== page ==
US wrestlers compete in Cuba despite frayed relations

US wrestlers compete in Cuba despite frayed relations
Elgidio Rodriguez from Cuba is declared the winner against Peyton Ominea from the United States, in the 67kg category in the semifinals of the Granma Cup and Cerro Pelado International tournament, in Havana, Cuba, Tuesday, Feb. 11, 2020. The Granma Cup, which is the Greco-Roman portion of the tournament, is set for Feb. 11-12, while the Cerro Pelado, which will feature men’s freestyle action, was expected to take place Feb. 15-16.
Associated Press / Ramon Espinosa

HAVANA (AP) — Two dozen athletes from the U.S. flew to Cuba despite rising tensions between the countries to participate in the island’s most important Greco-Roman and freestyle annual wrestling competition.

The athletes came from states including New York, Minnesota and Wyoming and included several Olympians.

“We’re down here to compete in one of the greatest sports in the world,” said Robby Smith, a 2016 Olympian from Danville, California.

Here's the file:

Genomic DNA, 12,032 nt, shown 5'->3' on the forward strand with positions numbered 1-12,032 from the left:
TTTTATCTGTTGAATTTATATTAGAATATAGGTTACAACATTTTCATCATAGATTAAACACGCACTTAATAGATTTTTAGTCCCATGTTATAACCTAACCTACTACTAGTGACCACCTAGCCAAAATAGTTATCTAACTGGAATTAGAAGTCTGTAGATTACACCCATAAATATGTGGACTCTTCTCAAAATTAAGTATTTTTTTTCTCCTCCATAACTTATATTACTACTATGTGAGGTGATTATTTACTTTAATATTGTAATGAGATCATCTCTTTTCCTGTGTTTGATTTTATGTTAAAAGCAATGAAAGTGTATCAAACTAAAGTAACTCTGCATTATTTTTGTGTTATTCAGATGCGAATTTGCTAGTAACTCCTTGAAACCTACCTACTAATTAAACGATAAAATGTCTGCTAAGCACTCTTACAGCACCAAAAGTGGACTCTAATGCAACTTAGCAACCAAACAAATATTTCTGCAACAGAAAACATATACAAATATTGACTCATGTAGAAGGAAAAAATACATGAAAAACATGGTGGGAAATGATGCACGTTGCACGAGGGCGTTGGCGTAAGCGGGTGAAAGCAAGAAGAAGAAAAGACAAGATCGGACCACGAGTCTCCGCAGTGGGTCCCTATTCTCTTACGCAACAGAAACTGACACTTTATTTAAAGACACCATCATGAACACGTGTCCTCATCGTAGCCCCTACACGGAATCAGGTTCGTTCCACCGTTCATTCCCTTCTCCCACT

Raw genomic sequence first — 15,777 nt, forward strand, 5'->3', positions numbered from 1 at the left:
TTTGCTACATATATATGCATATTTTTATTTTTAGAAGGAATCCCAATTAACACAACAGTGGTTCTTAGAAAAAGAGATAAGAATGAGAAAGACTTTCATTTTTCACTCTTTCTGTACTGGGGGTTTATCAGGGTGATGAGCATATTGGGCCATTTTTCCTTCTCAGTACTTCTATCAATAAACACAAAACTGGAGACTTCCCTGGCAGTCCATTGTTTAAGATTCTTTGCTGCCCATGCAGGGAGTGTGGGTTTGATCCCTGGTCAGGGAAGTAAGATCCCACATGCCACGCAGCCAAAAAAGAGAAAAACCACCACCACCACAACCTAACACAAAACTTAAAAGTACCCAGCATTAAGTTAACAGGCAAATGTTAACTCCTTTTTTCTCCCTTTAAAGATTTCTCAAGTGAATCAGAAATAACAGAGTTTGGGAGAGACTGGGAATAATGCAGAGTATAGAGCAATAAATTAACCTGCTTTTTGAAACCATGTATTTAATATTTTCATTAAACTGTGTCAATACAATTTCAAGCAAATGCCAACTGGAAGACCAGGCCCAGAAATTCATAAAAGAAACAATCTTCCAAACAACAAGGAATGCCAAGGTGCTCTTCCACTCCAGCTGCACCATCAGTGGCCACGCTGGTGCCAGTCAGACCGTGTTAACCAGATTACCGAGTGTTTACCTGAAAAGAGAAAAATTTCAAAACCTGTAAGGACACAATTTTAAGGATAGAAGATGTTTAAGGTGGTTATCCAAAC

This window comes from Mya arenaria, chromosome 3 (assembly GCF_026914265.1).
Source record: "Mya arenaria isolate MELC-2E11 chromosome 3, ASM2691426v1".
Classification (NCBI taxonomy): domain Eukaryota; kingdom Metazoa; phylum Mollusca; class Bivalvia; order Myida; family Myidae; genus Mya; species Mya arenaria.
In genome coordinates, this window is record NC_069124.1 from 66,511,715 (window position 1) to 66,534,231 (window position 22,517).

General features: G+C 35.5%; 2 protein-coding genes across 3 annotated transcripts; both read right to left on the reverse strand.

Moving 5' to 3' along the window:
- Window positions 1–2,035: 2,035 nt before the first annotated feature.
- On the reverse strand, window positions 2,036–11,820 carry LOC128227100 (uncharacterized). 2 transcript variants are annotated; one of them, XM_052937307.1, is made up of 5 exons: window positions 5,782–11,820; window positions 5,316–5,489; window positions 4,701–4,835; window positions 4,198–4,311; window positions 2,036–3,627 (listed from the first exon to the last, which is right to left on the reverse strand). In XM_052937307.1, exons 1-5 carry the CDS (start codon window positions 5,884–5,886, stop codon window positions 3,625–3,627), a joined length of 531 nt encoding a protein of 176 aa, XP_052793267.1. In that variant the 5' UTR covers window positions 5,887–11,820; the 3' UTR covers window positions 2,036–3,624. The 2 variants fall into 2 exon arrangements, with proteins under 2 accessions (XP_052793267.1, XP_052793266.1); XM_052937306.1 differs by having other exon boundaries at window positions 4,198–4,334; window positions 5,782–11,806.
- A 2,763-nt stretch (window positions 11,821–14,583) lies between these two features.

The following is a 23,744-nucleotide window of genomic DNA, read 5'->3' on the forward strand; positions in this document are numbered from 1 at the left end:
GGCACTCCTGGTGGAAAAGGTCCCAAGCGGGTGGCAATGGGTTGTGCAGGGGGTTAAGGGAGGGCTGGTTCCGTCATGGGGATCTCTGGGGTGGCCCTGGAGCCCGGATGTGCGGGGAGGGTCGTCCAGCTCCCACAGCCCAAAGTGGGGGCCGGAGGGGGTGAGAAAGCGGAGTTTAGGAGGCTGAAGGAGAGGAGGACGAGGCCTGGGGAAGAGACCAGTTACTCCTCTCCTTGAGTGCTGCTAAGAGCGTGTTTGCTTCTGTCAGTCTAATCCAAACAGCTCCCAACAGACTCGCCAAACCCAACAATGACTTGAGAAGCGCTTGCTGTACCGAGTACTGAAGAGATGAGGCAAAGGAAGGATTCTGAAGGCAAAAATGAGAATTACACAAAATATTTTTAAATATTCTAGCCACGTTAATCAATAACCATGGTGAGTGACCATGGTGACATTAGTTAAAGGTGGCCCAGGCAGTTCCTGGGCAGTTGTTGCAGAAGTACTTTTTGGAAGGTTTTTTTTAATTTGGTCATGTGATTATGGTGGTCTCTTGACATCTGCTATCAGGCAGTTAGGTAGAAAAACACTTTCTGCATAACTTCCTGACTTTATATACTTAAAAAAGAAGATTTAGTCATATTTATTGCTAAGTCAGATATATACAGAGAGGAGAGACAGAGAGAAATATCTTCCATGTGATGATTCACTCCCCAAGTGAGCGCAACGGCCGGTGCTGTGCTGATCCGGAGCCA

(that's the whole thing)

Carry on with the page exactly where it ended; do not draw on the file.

He said he was too focused on the sport to think about political issues. “When it comes down to it — sports — it gets rid of all that. It’s a peaceful thing. It’s not political.’’

The visit comes several months after the U.S. government imposed major restrictions on educational and recreational travel to Cuba as President Donald Trump continues to roll back Obama-era efforts to restore normal relations.

Luis Alberto Orta, a Cuban wrestler in the 130-pound (60-kilogram) category, brushed aside those issues.

“It’s essential that athletes from all countries be able to fraternize with us,” he said.

A total of 14 countries are participating in the Granma Cup and Cerro Pelado competition in Havana, among them Canada, Honduras, Argentina and Hungary. The Granma Cup hosts Greco-Roman wrestlers and takes place Monday and Tuesday. The Cerro Pelado is for freestyle wrestlers and is scheduled for Feb. 15-16.

Manuel Rodriguez, a member of Cuba’s National Wrestling Commission, said it is the event’s 53rd edition.

“Trump can have those policies, but we are always going to receive all those athletes who want to come and compete with us,” he said.

The American athletes are visiting at the same time as Cardinal Timothy Dolan, the Roman Catholic archbishop of New York. Dolan was invited by Cuban President Miguel Diaz-Canel and has said he seeks to build bridges between the people of both countries.

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